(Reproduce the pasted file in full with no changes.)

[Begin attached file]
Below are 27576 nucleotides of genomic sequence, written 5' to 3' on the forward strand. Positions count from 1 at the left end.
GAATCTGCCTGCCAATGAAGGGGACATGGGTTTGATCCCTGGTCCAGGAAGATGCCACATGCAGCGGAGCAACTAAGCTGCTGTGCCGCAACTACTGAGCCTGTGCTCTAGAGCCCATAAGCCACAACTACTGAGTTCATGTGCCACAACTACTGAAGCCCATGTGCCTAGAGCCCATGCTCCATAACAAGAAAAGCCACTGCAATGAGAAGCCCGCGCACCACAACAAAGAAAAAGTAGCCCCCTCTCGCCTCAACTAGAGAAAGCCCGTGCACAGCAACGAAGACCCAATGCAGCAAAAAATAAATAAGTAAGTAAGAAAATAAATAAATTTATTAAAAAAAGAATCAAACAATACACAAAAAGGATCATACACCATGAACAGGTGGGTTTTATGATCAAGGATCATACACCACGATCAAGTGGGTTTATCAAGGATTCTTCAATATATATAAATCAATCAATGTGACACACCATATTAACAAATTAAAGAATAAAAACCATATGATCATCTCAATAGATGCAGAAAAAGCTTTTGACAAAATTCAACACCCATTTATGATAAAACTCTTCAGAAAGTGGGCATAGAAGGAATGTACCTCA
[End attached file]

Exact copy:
Below are 27576 nucleotides of genomic sequence, written 5' to 3' on the forward strand. Positions count from 1 at the left end.
GAATCTGCCTGCCAATGAAGGGGACATGGGTTTGATCCCTGGTCCAGGAAGATGCCACATGCAGCGGAGCAACTAAGCTGCTGTGCCGCAACTACTGAGCCTGTGCTCTAGAGCCCATAAGCCACAACTACTGAGTTCATGTGCCACAACTACTGAAGCCCATGTGCCTAGAGCCCATGCTCCATAACAAGAAAAGCCACTGCAATGAGAAGCCCGCGCACCACAACAAAGAAAAAGTAGCCCCCTCTCGCCTCAACTAGAGAAAGCCCGTGCACAGCAACGAAGACCCAATGCAGCAAAAAATAAATAAGTAAGTAAGAAAATAAATAAATTTATTAAAAAAAGAATCAAACAATACACAAAAAGGATCATACACCATGAACAGGTGGGTTTTATGATCAAGGATCATACACCACGATCAAGTGGGTTTATCAAGGATTCTTCAATATATATAAATCAATCAATGTGACACACCATATTAACAAATTAAAGAATAAAAACCATATGATCATCTCAATAGATGCAGAAAAAGCTTTTGACAAAATTCAACACCCATTTATGATAAAACTCTTCAGAAAGTGGGCATAGAAGGAATGTACCTCA